Today we know that the Dairy Council’s own studies show that dairy actually takes calcium out of the body. And we know from Dr. John McDougall, the Physicians Committee for Responsible Medicine and others, that dairy foods are unhealthy and can contribute to obesity and other illnesses. In spite of the evidence to not eat dairy products, most Americans will not hear of it. They will not even look at the facts. Most Americans continue to eat cheese and feed their children milk.

Experience around the world fails to support benefits claimed by the dairy industry. Countries with the highest traditional consumption of dairy products (United States, Sweden, Israel, Finland and the United Kingdom) also have the highest rates of osteoporosis-related hip fractures. Places in the world with a traditionally low intake of dairy (Hong Kong, Singapore, countries in rural Africa) have the lowest incidence of osteoporosis. Finland has both the highest milk and milk product consumption rate and the highest diabetes rate worldwide. Spain has one of the lowest milk consumption rates and has one of the lowest diabetes rates.

If calcium is the key and milk is such a great source, why are there still ten million Americans with osteoporosis? Long-standing recommendations to increase calcium intakes have had little or no effect on the prevalence of osteoporosis or fractures in the United States. Worldwide, the incidence of osteoporosis correlates directly and strongly with animal protein intake.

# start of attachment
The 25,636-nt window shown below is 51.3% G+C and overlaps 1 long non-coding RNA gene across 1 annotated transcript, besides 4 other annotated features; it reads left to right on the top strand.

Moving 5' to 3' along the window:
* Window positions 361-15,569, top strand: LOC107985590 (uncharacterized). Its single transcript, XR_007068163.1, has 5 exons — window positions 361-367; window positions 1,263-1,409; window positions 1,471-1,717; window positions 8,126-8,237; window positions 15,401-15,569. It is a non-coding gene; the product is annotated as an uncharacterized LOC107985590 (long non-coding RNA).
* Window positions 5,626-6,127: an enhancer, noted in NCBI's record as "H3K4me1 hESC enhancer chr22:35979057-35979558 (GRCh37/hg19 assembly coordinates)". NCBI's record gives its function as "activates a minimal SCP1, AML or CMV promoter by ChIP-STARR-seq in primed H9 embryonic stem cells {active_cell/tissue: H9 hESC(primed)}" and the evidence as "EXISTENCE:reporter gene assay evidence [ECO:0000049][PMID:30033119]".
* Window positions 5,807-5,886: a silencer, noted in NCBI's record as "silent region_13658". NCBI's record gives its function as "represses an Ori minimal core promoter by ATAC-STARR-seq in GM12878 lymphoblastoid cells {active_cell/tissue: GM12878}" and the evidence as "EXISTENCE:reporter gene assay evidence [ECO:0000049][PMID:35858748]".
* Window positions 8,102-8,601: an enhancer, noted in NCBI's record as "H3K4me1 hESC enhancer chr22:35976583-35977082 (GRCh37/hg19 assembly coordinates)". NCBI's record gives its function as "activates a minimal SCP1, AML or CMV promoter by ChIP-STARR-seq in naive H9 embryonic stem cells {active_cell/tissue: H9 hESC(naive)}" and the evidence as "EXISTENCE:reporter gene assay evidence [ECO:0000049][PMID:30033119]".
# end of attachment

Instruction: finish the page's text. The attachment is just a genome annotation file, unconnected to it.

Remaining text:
Increased dairy consumption equals increased osteoporosis.

Calcium is a mineral, and like all minerals, it comes from the ground. There are many good sources of calcium. Kale, broccoli, and other green leafy vegetables contain calcium that is readily absorbed by the body. A report in the American Journal of Clinical Nutrition found that calcium absorbability was actually higher for kale than for milk, and concluded that “greens such as kale can be considered to be at least as good as milk in terms of their calcium absorbability.” Beans are also rich in calcium. Dairy products are not required for good nutrition.

Calcium Absorption Rates

  • Brussels sprouts 8 percent
  • Mustard greens 8 percent
  • Broccoli 6 percent
  • Turnip greens 6 percent
  • Kale 50 percent
  • Cow’s milk 32 percent

Green leafy vegetables and beans are rich in calcium, without the disadvantages of dairy products. While there is somewhat less calcium in broccoli than in milk, the absorption fraction-the percentage your body can actually use-is higher from broccoli and nearly all other greens than from milk. If you are looking for calcium for whatever reason, you will find more than you need in fortified juices and soy milks.

The key in maintaining calcium balance, however, is not only to have an adequate intake, but to minimize calcium losses. That means avoiding animal protein, limiting sodium (salt) in your diet, getting adequate exercise and enough sunlight for vitamin D generation in your body. Becoming Slender For Life pages 142 – 145

Your Hypnosis Health Info Hypnotic Suggestion for today:

I love calcium rich vegetables!

Since January 2, 1997
Learn more about Seattle Weight Loss Hypnosis with Roger Moore.
Call (206) 903-1232 or email for more information.

Celebrating 20 years on Bainbridge Island, in Seattle and world-wide online

Subscribe to my daily blog posts now, right there in the sidebar.